hydrotherapy: 1. (hydrotherapeutics) Scientific external use of water to treat certain diseases (e.g., hot baths to relieve pain). 2. (water therapy) A variety of methods whose categories are: (a) external hydrotherapies (e.g., whirlpool baths) and (b) internal hydrotherapy (e.g., colonic irrigation). Some alternativists depict water as a universal remedy provided by “Nature.” Others say simply that it has powerful “healing properties.”
hypnotherapy: Generally, the use of hypnotism (induction of a sleeplike state) to treat chronic pain or to facilitate changes in behavior or disposition.
J.D.: 1. Doctor of Jurisprudence. 2. Juris Doctor.
Kirlian photography (corona-discharge photography, electrography): Purported means of recording one’s aura (see above). Soviet electrician Semyon Davidovich Kirlian and his wife, Valentina, developed Kirlian photography in the early 1940s.
L.Ac. (Lic.Ac.): Licensed Acupuncturist.
laying on of hands: Contact healing.
life energy: See “vital force.”
L.M.T.: Licensed Massage Therapist.
massage therapy (massotherapy, somatotherapy): Any method that involves pressing or similarly manipulating a person’s soft tissues to promote the person’s well-being.
M.F.A.: Master of Fine Arts.
mono-diet (monophagic diet): Any regimen characterized by: (a) restriction of food intake to one specific kind of food, or (b) restriction of each meal to one specific kind of food (e.g., porridge alone for breakfast, fruits alone for lunch, and meat alone for dinner).
M.S.W.: Master of Social Work.
Naprapathy: System of bodywork founded in 1905 by chiropractic professor Oakley G. Smith, author of Modernized Chiropractic (1906). It encompasses nutritional, postural, and exercise counseling. Naprapathic theory holds: (a) that soft connective tissue in a state of contraction can cause “neurovascular interference,” (b) that this “interference” may cause “circulatory congestion” and “nerve irritation,” and (c) that reducing this “interference” (primarily by hand) paves the way for optimal homeostasis. The major form of Naprapathy in the United States is the Oakley Smith Naprapathic Method, taug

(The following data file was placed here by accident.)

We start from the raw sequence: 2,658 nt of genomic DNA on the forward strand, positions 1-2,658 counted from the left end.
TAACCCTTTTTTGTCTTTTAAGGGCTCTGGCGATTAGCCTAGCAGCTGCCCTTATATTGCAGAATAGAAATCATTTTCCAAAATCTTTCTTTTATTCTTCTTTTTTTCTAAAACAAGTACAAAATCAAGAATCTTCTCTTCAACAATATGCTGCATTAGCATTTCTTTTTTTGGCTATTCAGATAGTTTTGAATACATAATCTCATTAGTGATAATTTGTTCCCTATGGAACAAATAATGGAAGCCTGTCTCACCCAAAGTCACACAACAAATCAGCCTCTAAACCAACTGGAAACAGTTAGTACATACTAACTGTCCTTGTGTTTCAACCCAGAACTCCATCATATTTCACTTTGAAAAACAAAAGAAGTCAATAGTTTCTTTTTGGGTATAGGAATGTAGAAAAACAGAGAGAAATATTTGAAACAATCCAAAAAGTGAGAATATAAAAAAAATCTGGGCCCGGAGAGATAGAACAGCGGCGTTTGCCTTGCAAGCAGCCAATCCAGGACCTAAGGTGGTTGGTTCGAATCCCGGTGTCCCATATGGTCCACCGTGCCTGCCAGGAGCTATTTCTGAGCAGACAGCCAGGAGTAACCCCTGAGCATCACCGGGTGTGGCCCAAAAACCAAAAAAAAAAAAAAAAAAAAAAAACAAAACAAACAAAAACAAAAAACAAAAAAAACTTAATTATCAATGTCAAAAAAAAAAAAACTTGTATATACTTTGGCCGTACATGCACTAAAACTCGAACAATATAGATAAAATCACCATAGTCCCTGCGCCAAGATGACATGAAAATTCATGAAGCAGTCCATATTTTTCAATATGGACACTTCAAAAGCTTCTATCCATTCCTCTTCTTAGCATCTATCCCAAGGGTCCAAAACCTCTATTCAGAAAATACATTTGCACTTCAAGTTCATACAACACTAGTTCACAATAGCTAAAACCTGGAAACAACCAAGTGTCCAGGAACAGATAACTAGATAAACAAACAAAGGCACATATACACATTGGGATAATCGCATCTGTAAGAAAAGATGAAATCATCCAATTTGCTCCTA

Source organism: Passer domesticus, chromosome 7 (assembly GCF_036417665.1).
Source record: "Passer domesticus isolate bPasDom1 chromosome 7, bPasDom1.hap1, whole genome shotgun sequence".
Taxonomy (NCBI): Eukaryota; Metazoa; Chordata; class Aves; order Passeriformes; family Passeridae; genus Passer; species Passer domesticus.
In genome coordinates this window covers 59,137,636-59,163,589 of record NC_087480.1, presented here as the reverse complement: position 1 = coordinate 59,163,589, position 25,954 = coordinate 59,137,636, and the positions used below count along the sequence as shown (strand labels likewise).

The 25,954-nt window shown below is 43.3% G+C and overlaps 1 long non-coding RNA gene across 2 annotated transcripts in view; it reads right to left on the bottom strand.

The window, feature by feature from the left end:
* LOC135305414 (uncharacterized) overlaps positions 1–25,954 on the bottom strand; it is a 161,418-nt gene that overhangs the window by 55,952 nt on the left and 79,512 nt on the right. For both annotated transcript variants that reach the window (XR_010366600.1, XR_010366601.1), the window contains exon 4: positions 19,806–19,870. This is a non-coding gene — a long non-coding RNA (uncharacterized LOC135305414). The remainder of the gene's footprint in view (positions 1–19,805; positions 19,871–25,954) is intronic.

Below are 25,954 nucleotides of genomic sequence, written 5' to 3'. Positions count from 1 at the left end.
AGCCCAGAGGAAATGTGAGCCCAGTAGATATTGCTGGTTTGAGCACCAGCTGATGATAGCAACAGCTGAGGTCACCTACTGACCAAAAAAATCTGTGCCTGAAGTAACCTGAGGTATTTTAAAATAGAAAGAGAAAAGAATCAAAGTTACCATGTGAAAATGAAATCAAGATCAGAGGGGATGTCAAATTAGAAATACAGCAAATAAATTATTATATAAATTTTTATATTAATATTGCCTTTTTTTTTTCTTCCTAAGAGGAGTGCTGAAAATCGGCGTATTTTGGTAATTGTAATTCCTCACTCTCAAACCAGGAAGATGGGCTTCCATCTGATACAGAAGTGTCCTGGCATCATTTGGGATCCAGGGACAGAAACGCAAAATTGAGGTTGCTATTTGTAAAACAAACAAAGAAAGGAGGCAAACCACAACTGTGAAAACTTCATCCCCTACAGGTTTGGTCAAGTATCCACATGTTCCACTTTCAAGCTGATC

ht by the Chicago National College of Naprapathy.
N.D.: Doctor of Naturopathy.
Neuro-Linguistic Programming (NLP, neurolinguistics): Quasi-spiritual behavior-modification (or “performance psychology”) technique whose crux is “modelling,” or “NLP modelling”: imitating the behavior of high achievers. Richard Bandler and John Grinder initially formulated NLP in 1975, reputedly duplicating the “magical results” of several top communicators and therapists. (These included Milton H. Erickson, M.D., the originator of Ericksonian Hypnosis.) Advanced Neuro Dynamics, Inc., in Honolulu, Hawaii, has promoted a style of NLP that “recognizes the importance of the human spirit and its connection with the mind and body.” Pure NLP is the brand of NLP promoted by The Society of Neuro-Linguistic Programming.
NLP: Neuro-Linguistic Programming.
N.M.D.: 1. Doctor of Naturopathic Medicine. 2. Naturopathic Medical Doctor.
nonaccredited (unaccredited): Without institutional, departmental, or programmatic accreditation whose source is recognized by the U.S. Secretary of Education or by the Commission on Recognition of Postsecondary Accreditation (CORPA). The U.S. Secretary of Education and CORPA autonomously decide whether: (1) to grant recognition to any functioning or would-be accreditor that expressly wants it, or (2) to withhold or withdraw it from such an entity. In practical terms, recognition constitutes publicizing acceptance of such an entity as an accreditor.
O.M.D.: Oriental Medical Doctor. (“D.O.M.” stands for “Doctor of Oriental Medicine.”)
orthomolecular medicine (orthomolecular nutritional medicine, orthomolecular therapy): Approach to therapy whose centerpiece is megavitamin therapy. Orthomolecular medicine encompasses hair analysis, orthomolecular nutrition (a variation of megavitamin therapy), and orthomolecular psychiatry. Linus Carl Pauling, Ph.D. (19011994), coined the word “orthomolecular.” The prefix “ortho” means “straight,” and the implicit meaning of “orthomolecular” is “to straighten (correct) concentrations of specific molecules.” The primary principle of orthomolecular medicine is that nutrition is the foremost consideration in diagnosis and treatment. Its purported focus is “normalizing” the “balance” of vitamins, minerals, amino acids, and “similar” substances in the body.
psychokinesis (PK, cryptokinesis, telekinesis, telergy): Alleged production or control of motion, or influencing of an event, mentally, without the use of bodily mechanisms. The word “telekinesis” implies involvement of the occult.
psychospiritual: Pertaining to mental health and spirituality.
psychotherapy (psychotherapeutics, therapy): Treatment of illnessparticularly mental and emotional disordersor “adjustment” problems mainly with psychological techniques. Its major categories are individual psychotherapy and group psychotherapy. Psychotherapy ranges from specialistic therapy to informal conversations, and from science-oriented techniques (e.g., rational-emotive therapy [RET]) to quackery, applied pop psychology, religious counseling, and methods akin to mesmerism. Psychotherapists include clinical psychologists, clinical social workers, “counselors,” psychiatric nurses, and psychiatrists.